Mat Zalk 10:54
so what is the farm doing that can actually like? What is it what what goes into coffee that of that a farmer can do that a eventually a roaster or, or a retailer, cares about can taste can smell can feel like what
Chip Gaberino 11:11
I mean, it’s it’s like any manufacturing and farming, right? So you got studying and understanding the botanical varieties that that grow best and taste best, but the soil and the terroir that’s there, you’ve got managing the trees themselves and pruning them and making sure that each tree is healthy, you have the idea of making sure that you’re controlling the fertilizer inputs correctly, and the harvesting themselves is a really big one, it’s very expensive, and a huge one, it’s the largest labor input is just harvest, and making sure that it is hard, we have to go through typically anywhere between three and five times a year, and pick only the most ripe cherries, it takes not only a lot of attention and time, but it also takes training to teach people how to visually see the right ones versus the unripe. You know if you think about the difference between picking an apple that’s a week and a half to two weeks early versus an apple that’s perfectly right, right, or if you if you wait too long, and then you pick it up where it’s over. Right, right, there’s that sweet spot where it’s just perfect. The manufacturing, we do all the milling ourselves, which is unique. And so we we actually take the cherry coffee comes in a little cherry has two seeds in it to beans. And you can there’s a multiple of different processes you can do from drying the seeds in the skin in the fruit all the way down to removing the fruit, skin the fruit and then soaking it in water for 12 to 24 hours usually, and then drying it on patios, and then you dry him and dry. Next, something as simple as we spent money at the very beginning to improve our dryers. And it extended the longevity of quality of the unroasted coffee by threefold because it was just a better dryer that treated the beam more gently. And
Mat Zalk 13:24
so Folgers for example, like mass manufacturers of coffee, they don’t care about little details, little bits of the process that help the coffee tastes a little bit better. They just need they just need huge quantities. And so it just doesn’t matter to them. They want price and they want the lowest price possible and other other roasters or other retailers want are willing to pay for for much higher quality. Is that right?
Chip Gaberino 13:48
I mean, at the end of the day, like you have different segments of lower margin higher lower price higher volume businesses and you have other segments, they’re always going to be higher volume, or lower volume, higher, higher price higher margin. And so we produce everything at the farm. We sell everything from what’s called a soccer, which is literally just the worst of the worst. We sell it right that’s how a farmer makes money is by selling everything. And so there’s a market for everything, all based on on price. And so one of the challenges of specialty coffee and specialty I think anything food wise is having not only high quality but doing it consistently. And so knowing and learning through the last 20 years of doing this. This is our 20th year is the challenge has been making sure that we can provide that same level of quality every single year.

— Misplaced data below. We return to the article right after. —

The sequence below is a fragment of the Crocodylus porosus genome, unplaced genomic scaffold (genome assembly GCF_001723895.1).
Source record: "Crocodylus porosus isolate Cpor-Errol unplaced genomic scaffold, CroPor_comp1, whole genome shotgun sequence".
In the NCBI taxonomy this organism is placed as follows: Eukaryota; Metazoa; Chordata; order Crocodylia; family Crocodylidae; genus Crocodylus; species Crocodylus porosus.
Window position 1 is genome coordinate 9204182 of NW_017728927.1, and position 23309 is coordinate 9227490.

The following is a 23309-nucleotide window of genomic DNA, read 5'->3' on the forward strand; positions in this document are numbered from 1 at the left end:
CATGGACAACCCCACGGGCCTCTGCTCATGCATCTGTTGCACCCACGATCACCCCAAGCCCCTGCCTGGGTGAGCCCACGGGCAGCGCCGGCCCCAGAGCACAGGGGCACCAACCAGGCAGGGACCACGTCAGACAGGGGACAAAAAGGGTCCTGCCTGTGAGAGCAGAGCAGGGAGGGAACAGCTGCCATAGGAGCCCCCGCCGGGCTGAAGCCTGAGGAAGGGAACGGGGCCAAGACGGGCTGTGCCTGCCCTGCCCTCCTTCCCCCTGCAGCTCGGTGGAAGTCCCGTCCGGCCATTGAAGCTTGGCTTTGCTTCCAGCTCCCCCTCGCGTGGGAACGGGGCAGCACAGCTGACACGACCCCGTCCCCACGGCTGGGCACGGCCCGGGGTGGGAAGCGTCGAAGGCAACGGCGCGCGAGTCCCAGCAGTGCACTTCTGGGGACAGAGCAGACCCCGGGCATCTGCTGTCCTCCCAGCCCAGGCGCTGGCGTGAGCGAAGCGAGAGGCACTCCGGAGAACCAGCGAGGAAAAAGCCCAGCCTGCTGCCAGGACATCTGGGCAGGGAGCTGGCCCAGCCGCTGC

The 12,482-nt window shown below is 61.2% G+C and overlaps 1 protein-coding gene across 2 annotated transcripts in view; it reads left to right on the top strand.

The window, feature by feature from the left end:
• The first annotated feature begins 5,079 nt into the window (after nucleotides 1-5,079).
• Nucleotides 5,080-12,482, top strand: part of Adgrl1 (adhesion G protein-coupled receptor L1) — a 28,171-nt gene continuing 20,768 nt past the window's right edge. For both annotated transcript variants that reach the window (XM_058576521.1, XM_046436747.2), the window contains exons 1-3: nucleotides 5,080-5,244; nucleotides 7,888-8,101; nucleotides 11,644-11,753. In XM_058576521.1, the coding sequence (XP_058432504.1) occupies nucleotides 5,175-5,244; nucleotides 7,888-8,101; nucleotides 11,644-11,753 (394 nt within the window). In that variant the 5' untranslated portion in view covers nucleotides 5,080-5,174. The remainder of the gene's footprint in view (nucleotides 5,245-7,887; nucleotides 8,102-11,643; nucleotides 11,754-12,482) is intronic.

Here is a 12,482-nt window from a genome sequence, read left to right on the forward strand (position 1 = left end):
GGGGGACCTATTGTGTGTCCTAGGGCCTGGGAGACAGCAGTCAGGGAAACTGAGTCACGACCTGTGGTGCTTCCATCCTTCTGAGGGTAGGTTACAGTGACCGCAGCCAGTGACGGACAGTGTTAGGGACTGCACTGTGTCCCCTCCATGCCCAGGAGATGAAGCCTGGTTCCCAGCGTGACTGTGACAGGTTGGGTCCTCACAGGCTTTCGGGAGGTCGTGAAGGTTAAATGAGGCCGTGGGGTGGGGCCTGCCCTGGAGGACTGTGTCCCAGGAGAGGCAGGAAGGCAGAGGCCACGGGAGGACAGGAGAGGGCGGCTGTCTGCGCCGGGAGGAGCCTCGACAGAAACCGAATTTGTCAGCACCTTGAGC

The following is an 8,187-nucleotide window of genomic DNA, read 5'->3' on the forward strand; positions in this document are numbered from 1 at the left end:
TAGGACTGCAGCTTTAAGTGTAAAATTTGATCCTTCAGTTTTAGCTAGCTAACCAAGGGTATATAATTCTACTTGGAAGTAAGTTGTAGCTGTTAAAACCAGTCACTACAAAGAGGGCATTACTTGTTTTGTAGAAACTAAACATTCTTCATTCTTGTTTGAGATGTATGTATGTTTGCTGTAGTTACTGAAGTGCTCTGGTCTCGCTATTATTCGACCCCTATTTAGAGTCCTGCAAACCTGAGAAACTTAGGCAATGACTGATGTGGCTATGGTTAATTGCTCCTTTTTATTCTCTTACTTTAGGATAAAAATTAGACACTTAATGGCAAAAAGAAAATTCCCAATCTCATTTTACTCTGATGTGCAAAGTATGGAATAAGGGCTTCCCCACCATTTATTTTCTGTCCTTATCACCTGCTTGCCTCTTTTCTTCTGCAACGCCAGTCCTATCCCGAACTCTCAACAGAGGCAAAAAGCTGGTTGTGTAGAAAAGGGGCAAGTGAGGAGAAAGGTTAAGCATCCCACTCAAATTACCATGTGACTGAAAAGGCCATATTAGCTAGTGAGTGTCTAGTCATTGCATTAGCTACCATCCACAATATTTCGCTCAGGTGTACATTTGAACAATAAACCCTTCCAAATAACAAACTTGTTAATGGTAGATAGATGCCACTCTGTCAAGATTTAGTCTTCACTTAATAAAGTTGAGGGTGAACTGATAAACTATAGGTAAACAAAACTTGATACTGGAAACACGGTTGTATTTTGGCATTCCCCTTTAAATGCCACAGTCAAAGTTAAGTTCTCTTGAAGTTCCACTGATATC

Mat Zalk 14:48
And so before you before you have now you have I mean Tech has got the roaster which is a world class facility in Tulsa, downtown Tulsa. They’re right outside downtown Tulsa, and then you’ve got five locations. But prior to doing any of that you actually had Have you just had to create your sales engine? So you could go into coffee shops go into roasters and deliver them a product? How long did it take you to go from one to the other.
Chip Gaberino 15:10
I mean, as far as being an entrepreneur, I, I’ve been mixed. I think background in the sense that I’ve always been a problem solver, which is, if you can pick one thing that makes an entrepreneur, I think that’s what it is, is this, sometimes insane idea that no matter what I can figure it out. But at the same time, I was also when I started was very risk averse, and sometimes too frugal with my investment. And so, but I knew that I didn’t know a lot of things. And so when I started, I worked anywhere between minimum 80 hours a week, there was a year that I worked in average, probably have 100 100 and 100 210 hours a week, I took kids and young kids. And I worked, it was really rewarding in the sense of what I learned for a year, I worked a lot of the about about eight hours a day of that time was spent inside of a specialty grocery store in town, that we I got to speak with customers every day all day long. And understand, give them samples, understand their input, what they wanted, what they didn’t want, why, why and that was huge. And so once, once I got through that year, it really things started changing, of being able to have a better understanding of what market, what the market was, what segment of the market I really wanted to focus on, and how and what I needed to do in order to be successful in it.